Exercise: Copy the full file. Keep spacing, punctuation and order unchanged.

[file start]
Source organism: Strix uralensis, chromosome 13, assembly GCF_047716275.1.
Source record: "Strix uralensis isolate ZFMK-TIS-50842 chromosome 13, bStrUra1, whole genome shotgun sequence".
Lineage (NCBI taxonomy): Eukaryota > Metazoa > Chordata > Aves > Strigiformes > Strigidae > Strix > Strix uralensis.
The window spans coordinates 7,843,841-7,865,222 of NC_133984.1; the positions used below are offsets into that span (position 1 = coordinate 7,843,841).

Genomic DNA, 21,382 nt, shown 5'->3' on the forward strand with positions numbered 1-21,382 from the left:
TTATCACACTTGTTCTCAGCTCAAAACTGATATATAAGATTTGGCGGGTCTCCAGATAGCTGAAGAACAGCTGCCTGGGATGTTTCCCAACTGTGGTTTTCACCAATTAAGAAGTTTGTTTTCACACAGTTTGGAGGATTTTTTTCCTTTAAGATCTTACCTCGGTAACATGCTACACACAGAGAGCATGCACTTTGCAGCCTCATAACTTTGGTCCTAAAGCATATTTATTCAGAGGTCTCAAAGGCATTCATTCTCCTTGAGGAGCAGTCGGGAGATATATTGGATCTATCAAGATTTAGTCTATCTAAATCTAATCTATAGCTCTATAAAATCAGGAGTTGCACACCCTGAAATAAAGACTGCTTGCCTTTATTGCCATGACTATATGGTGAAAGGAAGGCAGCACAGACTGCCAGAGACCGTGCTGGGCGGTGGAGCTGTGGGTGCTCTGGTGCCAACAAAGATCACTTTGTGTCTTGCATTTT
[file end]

Source organism: Strix uralensis, chromosome 13, assembly GCF_047716275.1.
Source record: "Strix uralensis isolate ZFMK-TIS-50842 chromosome 13, bStrUra1, whole genome shotgun sequence".
Lineage (NCBI taxonomy): Eukaryota > Metazoa > Chordata > Aves > Strigiformes > Strigidae > Strix > Strix uralensis.
The window spans coordinates 7,843,841-7,865,222 of NC_133984.1; the positions used below are offsets into that span (position 1 = coordinate 7,843,841).

Genomic DNA, 21,382 nt, shown 5'->3' on the forward strand with positions numbered 1-21,382 from the left:
TTATCACACTTGTTCTCAGCTCAAAACTGATATATAAGATTTGGCGGGTCTCCAGATAGCTGAAGAACAGCTGCCTGGGATGTTTCCCAACTGTGGTTTTCACCAATTAAGAAGTTTGTTTTCACACAGTTTGGAGGATTTTTTTCCTTTAAGATCTTACCTCGGTAACATGCTACACACAGAGAGCATGCACTTTGCAGCCTCATAACTTTGGTCCTAAAGCATATTTATTCAGAGGTCTCAAAGGCATTCATTCTCCTTGAGGAGCAGTCGGGAGATATATTGGATCTATCAAGATTTAGTCTATCTAAATCTAATCTATAGCTCTATAAAATCAGGAGTTGCACACCCTGAAATAAAGACTGCTTGCCTTTATTGCCATGACTATATGGTGAAAGGAAGGCAGCACAGACTGCCAGAGACCGTGCTGGGCGGTGGAGCTGTGGGTGCTCTGGTGCCAACAAAGATCACTTTGTGTCTTGCATTTT